LRT is physically easier to expand and add routes.

The monorail lobby is like the the SkyTrain lobby and their motto seems to be;Ai?? don’t confuse me with facts.”

There are many similarities between monorail and SkyTrain ALRT/ART and in fact our SkyTrain is sometimes mistakenly called a monorail overseas.

The big drawback, of course, is that they are proprietary railways and the operating authority is tied to one suppler.

With modern light rail, you can built it as a light-metro but you have the option of operating on lesser (cheaper) rights-of-ways if needed. With LRT, larger, yet cheaper “rail” networks can be built, thus providing a better transit experience for the transit customer.

The transit customer, the all important ingredient in our public transit mix, too often forgotten about in Vancouver and many cities abroad.

A monorail to nowhere in Jakarta

JAKARTA, the capital and largest city in Indonesia with an urban population of 11.3 million and a metro population of 30.3 million, wants a monorail firm to develop light rail transit instead, The Jakarta Post reported Saturday. “Governor Basuki ai???Ahokai??? Tjahaja Purnama said that the city preferred the LRT system over a monorail as it was physically easier to expand and add routes.
‘There are seven planned corridors but we may add more corridors in the future for better connections, and the LRT system would be easier to expand,’ Ahok told reporters at City Hall on Friday.”

City asks Jakarta Monorail to develop light rail transit

Dewanti A. Wardhani
The Jakarta Post, Jakarta
Sat, May 30 2015, 7:39 AM

The Jakarta administration has sent a letter to monorail project operator PT Jakarta Monorail (JM) to find a new depot location in order to continue cooperation with the city administration and develop a light rail transit (LRT) system instead of monorail.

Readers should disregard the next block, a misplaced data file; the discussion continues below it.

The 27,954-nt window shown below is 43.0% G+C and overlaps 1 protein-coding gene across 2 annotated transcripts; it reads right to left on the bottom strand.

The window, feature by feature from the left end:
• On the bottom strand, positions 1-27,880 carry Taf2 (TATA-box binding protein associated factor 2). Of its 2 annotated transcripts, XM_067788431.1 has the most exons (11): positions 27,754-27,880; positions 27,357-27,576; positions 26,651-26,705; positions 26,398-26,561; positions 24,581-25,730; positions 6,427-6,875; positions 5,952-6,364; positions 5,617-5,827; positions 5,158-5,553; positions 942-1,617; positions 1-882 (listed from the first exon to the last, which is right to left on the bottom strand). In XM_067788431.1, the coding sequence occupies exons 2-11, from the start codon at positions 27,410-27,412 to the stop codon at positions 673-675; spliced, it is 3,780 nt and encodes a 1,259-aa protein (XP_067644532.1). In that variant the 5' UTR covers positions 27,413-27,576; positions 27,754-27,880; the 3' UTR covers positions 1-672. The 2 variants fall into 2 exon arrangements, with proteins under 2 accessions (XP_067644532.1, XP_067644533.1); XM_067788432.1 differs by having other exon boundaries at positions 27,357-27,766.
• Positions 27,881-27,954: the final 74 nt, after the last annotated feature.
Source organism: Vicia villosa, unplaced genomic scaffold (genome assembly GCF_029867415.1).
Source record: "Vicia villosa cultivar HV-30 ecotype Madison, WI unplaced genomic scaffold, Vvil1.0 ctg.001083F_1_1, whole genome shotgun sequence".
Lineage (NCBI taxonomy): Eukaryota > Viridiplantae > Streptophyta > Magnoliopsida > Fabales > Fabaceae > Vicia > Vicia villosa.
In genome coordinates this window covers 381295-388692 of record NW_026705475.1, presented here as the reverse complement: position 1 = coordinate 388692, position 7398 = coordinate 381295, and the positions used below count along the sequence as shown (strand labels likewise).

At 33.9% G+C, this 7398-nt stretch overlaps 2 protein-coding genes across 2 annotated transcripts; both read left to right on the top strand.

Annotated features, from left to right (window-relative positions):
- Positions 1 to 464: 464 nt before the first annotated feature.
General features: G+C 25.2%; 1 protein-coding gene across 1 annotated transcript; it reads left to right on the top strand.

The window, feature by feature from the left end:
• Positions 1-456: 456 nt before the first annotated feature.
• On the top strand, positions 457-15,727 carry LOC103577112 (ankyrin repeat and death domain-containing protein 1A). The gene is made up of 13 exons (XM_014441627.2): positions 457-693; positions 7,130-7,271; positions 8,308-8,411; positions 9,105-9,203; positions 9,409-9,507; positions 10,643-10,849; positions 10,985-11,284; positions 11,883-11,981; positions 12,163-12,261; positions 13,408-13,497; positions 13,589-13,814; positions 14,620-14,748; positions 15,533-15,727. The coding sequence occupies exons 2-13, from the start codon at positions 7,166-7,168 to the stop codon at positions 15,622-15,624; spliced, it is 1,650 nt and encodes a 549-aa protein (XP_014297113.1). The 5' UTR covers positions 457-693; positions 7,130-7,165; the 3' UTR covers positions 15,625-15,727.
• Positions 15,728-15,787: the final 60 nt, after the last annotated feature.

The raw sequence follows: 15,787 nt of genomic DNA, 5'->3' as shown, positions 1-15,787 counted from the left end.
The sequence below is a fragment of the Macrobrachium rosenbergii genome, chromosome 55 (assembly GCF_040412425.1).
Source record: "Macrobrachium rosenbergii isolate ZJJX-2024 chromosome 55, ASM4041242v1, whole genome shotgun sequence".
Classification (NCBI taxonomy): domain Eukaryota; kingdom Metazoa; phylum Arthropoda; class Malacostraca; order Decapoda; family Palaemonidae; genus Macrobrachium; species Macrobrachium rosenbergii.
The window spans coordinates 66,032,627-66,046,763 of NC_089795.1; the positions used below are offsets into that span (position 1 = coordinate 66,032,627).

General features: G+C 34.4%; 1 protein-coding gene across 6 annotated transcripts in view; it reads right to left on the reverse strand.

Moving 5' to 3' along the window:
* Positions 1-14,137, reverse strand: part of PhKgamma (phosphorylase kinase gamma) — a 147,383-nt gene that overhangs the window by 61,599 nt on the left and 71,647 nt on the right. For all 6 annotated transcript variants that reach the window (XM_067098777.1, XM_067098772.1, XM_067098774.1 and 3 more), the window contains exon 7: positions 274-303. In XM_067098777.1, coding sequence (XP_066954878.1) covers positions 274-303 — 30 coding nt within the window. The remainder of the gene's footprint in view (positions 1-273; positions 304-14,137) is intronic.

Jakarta Legal Bureau head Sri ai???Yayukai??? Rahayu said the letter was sent to JM earlier this year. She said the letter included two requirements that JM must fulfill in order to continue cooperation with the city administration.

ai???The first requirement is that JM must find a new location for the depot,ai??? Yayuk told reporters at City Hall on Thursday evening.

The problematic monorail project began in 2004 under then governor Sutiyoso.

The construction resumed in October 2013, with JM as contractor. However, construction has not progressed following disagreements between the city and the company.

Moreover, the city administration is doubtful of the companyai??i??s ability to fund the project.

Further, the Jakarta administration saw that JMai??i??s planned routes and stations were not feasible.

JM had planned to construct the first route, the green line, which will consist of 16 stations, extending 14.3 kilometers (8.8 miles) from the city police headquarters (Komdak) to Satria Mandala Museum, both in South Jakarta.

The stations and depot were to be built in Tanah Abang in Central Jakarta and Setiabudi in South Jakarta, among other places. Ahok said that the station in Tanah Abang would increase traffic congestion in the area as it would be built on existing roads.

Further, the planned station in Setiabudi would be built on a reservoir.

ai???The Public Works and [Public] Housing [Ministry] also sent a letter to the Jakarta administration saying that the Setiabudi reservoir was off limits. Therefore, JM must find a new location for the depot,ai??? Yayuk said.

The second requirement, she went on, was that JM must participate in a new tender in order to continue cooperation with the city administration.

ai???However, the bidding is not for a monorail system but for an LRT system. There will no longer be a monorail,ai??? Yayuk said, adding that the city was still waiting for an update from JM.

The city administration and the central government agreed earlier this year to develop an LRT system, which would not only travel within Jakarta but also to and from satellite cities, such as Bekasi, West Java, and Tangerang, Banten.